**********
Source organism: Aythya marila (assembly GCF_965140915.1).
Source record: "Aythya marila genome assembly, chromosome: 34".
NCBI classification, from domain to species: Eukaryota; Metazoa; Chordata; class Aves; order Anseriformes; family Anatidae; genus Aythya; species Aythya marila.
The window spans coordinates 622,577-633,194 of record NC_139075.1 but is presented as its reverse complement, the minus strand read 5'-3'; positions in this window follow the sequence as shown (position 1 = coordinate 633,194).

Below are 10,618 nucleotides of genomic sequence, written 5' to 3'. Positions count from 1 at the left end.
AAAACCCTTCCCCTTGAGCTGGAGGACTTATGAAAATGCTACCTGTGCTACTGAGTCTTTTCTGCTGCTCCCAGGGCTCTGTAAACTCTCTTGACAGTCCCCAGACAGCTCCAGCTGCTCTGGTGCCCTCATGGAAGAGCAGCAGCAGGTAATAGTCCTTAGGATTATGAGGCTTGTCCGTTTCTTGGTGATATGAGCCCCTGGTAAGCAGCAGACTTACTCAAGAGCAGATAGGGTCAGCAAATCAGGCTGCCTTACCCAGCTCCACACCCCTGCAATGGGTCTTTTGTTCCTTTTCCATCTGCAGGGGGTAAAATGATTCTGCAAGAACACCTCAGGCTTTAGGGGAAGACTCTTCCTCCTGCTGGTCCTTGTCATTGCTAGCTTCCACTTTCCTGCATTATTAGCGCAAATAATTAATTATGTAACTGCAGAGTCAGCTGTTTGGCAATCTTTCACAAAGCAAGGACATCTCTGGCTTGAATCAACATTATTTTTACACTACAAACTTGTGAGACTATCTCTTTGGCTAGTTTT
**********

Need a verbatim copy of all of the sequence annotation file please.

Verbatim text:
Source organism: Aythya marila (assembly GCF_965140915.1).
Source record: "Aythya marila genome assembly, chromosome: 34".
NCBI classification, from domain to species: Eukaryota; Metazoa; Chordata; class Aves; order Anseriformes; family Anatidae; genus Aythya; species Aythya marila.
The window spans coordinates 622,577-633,194 of record NC_139075.1 but is presented as its reverse complement, the minus strand read 5'-3'; positions in this window follow the sequence as shown (position 1 = coordinate 633,194).

Below are 10,618 nucleotides of genomic sequence, written 5' to 3'. Positions count from 1 at the left end.
AAAACCCTTCCCCTTGAGCTGGAGGACTTATGAAAATGCTACCTGTGCTACTGAGTCTTTTCTGCTGCTCCCAGGGCTCTGTAAACTCTCTTGACAGTCCCCAGACAGCTCCAGCTGCTCTGGTGCCCTCATGGAAGAGCAGCAGCAGGTAATAGTCCTTAGGATTATGAGGCTTGTCCGTTTCTTGGTGATATGAGCCCCTGGTAAGCAGCAGACTTACTCAAGAGCAGATAGGGTCAGCAAATCAGGCTGCCTTACCCAGCTCCACACCCCTGCAATGGGTCTTTTGTTCCTTTTCCATCTGCAGGGGGTAAAATGATTCTGCAAGAACACCTCAGGCTTTAGGGGAAGACTCTTCCTCCTGCTGGTCCTTGTCATTGCTAGCTTCCACTTTCCTGCATTATTAGCGCAAATAATTAATTATGTAACTGCAGAGTCAGCTGTTTGGCAATCTTTCACAAAGCAAGGACATCTCTGGCTTGAATCAACATTATTTTTACACTACAAACTTGTGAGACTATCTCTTTGGCTAGTTTT